Dating back to the 13th century from the time of the Arabic weavers, macramé has been an art form that gained popularity and gradually spread all around the world spreading happiness and a sense of satisfaction among the people of various cultures. Macramé is an ancient simple craft of knotting in geometric patterns in order to create some highly creative items. From jewellery and home decoration products to plant holders and wall hangers, macramé can be used to make a variety of products. It is a skilful art form that manages to put diverse geometric patterns on the items without any extra use of hooks, needles or hoops. Square knots and forms of hitching are the primary knots used in this art form. This art form is simple to learn and was used and practiced by the royal courtyards to the sailors going for days together on long voyages. Cotton twine, hemp, leather and yarn were some of the common materials or raw-materials used in macramé to give form to some of the beautiful jewelleries to various home decor fabrics. This article provides you with some interesting and amazing information on the origin and background of the art form, ‘Macramé’.
Interesting & Amazing Information On Origin & Background Of Macramé
Macramé is said to have originated along with the Arab weavers in the 13th century. These artificers knotted excess thread and yarn along the edges of hand-loomed fabrics to make decorative fringes on bath towels, shawls and veils. The art gained its name from the Arabic word ‘Migramah’ that means “Striped Towel”, “ornamental fringe” or “Embroidered veil”.
There are some documents from the pages of history that claim that Macramé was also done in France and Italy in the 14th and the 15th centuries. France has a history of producing large amounts of Macramé, and the historical data projects that it was considered to be an established art during those days.
The art was taken to Spain after the Moorish conquest and then it got spread all over Europe. It was introduced to England in the late 17th century first time in the court of Queen Mary II, who was so fond of the art that she started learning the craft in Holland. During 1780s, Queen Charlotte, wife of George III, is also said to be busy knotting Macramé fringes for adorning her court. This was the first step towards the popularity of the art, after which Macramé started being introduced to different parts of the world. It was easy for many cultures to adopt the art form as their culture offered something similar to the knotting done in Macramé.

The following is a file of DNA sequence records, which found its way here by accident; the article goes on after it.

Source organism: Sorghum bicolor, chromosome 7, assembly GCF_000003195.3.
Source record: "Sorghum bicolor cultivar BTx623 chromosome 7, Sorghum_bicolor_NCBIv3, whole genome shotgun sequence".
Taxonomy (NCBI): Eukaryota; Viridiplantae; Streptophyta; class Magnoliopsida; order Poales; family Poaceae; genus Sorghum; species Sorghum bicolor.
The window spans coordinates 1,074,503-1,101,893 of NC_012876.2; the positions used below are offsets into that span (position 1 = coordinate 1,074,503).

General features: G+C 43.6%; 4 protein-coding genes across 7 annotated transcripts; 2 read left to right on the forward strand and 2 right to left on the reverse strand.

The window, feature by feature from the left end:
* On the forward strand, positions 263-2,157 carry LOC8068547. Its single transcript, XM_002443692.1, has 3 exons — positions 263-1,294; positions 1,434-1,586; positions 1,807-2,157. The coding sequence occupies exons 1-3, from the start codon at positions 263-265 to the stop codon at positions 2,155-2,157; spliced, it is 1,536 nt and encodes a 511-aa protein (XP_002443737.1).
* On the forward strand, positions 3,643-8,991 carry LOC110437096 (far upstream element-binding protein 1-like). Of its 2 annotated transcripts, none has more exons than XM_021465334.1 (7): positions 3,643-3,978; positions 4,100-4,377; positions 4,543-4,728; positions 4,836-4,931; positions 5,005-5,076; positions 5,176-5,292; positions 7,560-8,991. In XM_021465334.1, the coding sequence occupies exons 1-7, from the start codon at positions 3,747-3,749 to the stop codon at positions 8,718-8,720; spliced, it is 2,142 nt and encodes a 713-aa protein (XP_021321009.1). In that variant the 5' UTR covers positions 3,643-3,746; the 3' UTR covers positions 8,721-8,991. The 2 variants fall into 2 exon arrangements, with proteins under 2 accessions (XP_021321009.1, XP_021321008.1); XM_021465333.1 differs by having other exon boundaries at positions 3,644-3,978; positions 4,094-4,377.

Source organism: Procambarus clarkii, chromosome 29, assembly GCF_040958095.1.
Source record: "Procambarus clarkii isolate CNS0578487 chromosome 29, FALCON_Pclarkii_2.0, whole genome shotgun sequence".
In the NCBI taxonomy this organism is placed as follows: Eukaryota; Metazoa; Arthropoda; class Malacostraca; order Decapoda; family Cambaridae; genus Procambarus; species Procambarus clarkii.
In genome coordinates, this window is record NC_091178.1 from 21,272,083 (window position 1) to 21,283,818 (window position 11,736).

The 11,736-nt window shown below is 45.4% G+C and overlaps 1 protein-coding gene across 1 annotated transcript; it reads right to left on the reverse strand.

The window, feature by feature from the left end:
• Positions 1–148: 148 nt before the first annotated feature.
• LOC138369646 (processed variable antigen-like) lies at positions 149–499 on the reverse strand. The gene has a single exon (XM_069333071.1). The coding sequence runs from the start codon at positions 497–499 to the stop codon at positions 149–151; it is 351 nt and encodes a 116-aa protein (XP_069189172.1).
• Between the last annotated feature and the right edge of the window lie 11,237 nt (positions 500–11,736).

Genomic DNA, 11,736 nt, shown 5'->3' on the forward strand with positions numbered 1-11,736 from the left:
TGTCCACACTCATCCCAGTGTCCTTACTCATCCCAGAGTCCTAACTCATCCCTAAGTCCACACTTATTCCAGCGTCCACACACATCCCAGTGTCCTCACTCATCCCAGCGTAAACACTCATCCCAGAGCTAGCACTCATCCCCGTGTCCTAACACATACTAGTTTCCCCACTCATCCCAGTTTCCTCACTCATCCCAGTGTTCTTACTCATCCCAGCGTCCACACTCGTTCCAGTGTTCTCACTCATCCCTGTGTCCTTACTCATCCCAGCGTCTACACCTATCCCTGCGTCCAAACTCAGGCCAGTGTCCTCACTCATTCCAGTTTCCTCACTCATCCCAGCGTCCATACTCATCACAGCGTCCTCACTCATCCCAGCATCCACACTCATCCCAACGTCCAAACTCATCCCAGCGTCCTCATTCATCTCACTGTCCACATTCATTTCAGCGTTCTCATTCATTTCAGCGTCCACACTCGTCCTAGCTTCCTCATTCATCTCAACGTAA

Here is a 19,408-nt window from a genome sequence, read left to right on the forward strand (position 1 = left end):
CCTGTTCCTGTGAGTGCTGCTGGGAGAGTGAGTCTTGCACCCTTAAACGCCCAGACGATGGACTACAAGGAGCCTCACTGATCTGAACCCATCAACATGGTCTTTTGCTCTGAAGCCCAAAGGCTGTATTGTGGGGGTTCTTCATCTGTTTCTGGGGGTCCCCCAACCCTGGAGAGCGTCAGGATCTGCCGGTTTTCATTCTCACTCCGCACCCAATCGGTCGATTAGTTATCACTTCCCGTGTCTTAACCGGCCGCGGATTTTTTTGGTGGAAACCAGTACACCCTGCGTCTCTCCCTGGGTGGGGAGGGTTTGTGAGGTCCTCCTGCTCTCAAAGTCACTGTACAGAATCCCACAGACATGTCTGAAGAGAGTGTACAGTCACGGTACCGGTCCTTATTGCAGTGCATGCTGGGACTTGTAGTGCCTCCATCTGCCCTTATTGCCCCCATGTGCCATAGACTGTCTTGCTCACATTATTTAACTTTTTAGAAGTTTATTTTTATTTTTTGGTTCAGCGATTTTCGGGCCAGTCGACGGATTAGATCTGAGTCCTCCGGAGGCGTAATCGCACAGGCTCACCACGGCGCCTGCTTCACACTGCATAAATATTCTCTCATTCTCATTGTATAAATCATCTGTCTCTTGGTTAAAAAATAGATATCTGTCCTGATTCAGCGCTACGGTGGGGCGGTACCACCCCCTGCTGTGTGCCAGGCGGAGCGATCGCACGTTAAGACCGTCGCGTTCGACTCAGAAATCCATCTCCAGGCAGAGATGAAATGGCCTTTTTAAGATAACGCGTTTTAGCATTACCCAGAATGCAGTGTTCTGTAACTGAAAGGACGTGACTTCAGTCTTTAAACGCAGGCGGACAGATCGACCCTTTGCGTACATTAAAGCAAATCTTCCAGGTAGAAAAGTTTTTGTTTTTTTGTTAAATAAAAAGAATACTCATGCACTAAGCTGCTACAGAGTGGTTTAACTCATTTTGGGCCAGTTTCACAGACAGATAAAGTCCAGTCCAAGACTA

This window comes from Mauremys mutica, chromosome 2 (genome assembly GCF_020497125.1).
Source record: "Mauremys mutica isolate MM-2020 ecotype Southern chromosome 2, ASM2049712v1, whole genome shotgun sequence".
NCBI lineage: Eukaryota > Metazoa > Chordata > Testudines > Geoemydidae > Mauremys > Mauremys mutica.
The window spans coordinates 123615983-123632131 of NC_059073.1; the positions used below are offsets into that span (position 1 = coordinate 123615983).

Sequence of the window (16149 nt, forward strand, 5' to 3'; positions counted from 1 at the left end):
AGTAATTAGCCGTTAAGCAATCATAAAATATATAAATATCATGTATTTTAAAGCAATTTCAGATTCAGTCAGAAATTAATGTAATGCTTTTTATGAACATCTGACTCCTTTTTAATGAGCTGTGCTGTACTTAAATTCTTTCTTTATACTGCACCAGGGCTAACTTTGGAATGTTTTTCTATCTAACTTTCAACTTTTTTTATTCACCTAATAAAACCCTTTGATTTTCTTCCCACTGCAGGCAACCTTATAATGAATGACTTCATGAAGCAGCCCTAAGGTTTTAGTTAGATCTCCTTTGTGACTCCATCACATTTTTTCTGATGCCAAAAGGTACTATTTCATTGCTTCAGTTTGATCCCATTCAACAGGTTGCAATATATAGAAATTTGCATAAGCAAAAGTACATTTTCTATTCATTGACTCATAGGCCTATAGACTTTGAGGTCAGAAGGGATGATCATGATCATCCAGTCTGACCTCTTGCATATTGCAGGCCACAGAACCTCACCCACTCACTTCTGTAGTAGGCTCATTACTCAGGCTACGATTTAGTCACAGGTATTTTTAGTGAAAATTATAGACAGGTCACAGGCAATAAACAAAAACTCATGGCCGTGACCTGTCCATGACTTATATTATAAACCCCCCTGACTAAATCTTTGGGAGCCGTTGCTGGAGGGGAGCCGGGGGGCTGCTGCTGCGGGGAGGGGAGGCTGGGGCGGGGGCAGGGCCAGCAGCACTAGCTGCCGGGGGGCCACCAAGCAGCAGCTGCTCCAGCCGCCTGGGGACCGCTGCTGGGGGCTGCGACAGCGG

Macramé jewellery also became popular among the American neo-hippie and grunge crowd in the beginning of the 70s. The jewellery makers mainly used square knots and granny knots along with handmade glass beads to make the jewellery. They also used natural elements such as bone and shell to give a decorative finish to the ornaments. Necklace, anklets and bracelets were among popular Macramé jewellery.
Macramé then got immensely popular among the British and North American sailors in the 19th century who spent long hours while sailing to tie knots and hitch knots. They used to make fringes for wheel and bell covers, as well as netting and screens during their long voyages. The products and articles created were then used by these sailors in the barter with China and India, popularizing the art in the Asian part of the world, as a result. Some of the fine examples of Macramé knotted by these sailors can be found in the Seamen’s Church Institute in New York City.
The art form gained most amount of popularity in the Victorian era with almost all the households learning and including the art in their clothing. Sylvia’s book of Macramé Lace (1882) projected to the readers how to work rich trimmings for black and coloured clothes, both for home wear, garden party wears, seaside ramblings and balls.
In the early 20th century, Macrame art focused on a variety of functional objects. These objects included purses, belts, leashes, lanyards, light and shade pulls and bell pulls. During the same time in Portugal, Ecuador and Mexico, artists continued to produce shawls and purses as their native craft even though Macramé now concentrated on a series of objects.
As all the things that succeed or face their downfall, this unique art of Macramé was no exception. As time passed, the skills started to fade out of neglect. It was given a new life again in the ’60s and then the ’70s brought about a resurgence of the ancient skill. But, again in the ’80s, its popularity waned. Though Macramé was on the verge of becoming a past, it regained its name when wall hangings, cloth articles, bedspreads, small jeans shorts, tablecloths, draperies, plant hangers and other goods related to the furniture were introduced in the 21st century.
Today, the skill and hobby of Macramé means different things to different people; for many, the skill is good and special in many ways, while for some it holds no importance. Macramé involves tying knots that can strengthen your hands and arms. Creating a macramé product can be very calming and soothing to the body, mind and spirit; it is also an environment friendly art option. These are just some of the benefits which macramé art lovers believe this art form imparts to its practitioners.